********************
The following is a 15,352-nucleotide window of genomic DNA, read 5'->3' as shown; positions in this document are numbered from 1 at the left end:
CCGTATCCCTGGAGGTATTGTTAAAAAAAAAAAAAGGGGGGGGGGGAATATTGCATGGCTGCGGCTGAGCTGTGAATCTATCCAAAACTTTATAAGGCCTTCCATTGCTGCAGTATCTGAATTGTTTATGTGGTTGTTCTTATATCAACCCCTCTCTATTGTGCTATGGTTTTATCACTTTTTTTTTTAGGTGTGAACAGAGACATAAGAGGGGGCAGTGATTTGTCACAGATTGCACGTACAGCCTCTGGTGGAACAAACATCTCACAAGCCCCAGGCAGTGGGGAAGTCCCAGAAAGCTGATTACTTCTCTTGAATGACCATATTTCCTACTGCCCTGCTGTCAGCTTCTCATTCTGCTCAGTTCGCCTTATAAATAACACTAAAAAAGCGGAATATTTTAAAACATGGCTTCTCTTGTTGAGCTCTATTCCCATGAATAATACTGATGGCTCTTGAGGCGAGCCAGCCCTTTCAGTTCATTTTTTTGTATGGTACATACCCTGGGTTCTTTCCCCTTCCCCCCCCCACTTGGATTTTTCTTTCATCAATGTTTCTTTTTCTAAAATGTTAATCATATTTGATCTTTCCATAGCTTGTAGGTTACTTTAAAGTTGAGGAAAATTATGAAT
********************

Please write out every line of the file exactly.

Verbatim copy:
The following is a 15,352-nucleotide window of genomic DNA, read 5'->3' as shown; positions in this document are numbered from 1 at the left end:
CCGTATCCCTGGAGGTATTGTTAAAAAAAAAAAAAGGGGGGGGGGGAATATTGCATGGCTGCGGCTGAGCTGTGAATCTATCCAAAACTTTATAAGGCCTTCCATTGCTGCAGTATCTGAATTGTTTATGTGGTTGTTCTTATATCAACCCCTCTCTATTGTGCTATGGTTTTATCACTTTTTTTTTTAGGTGTGAACAGAGACATAAGAGGGGGCAGTGATTTGTCACAGATTGCACGTACAGCCTCTGGTGGAACAAACATCTCACAAGCCCCAGGCAGTGGGGAAGTCCCAGAAAGCTGATTACTTCTCTTGAATGACCATATTTCCTACTGCCCTGCTGTCAGCTTCTCATTCTGCTCAGTTCGCCTTATAAATAACACTAAAAAAGCGGAATATTTTAAAACATGGCTTCTCTTGTTGAGCTCTATTCCCATGAATAATACTGATGGCTCTTGAGGCGAGCCAGCCCTTTCAGTTCATTTTTTTGTATGGTACATACCCTGGGTTCTTTCCCCTTCCCCCCCCCACTTGGATTTTTCTTTCATCAATGTTTCTTTTTCTAAAATGTTAATCATATTTGATCTTTCCATAGCTTGTAGGTTACTTTAAAGTTGAGGAAAATTATGAAT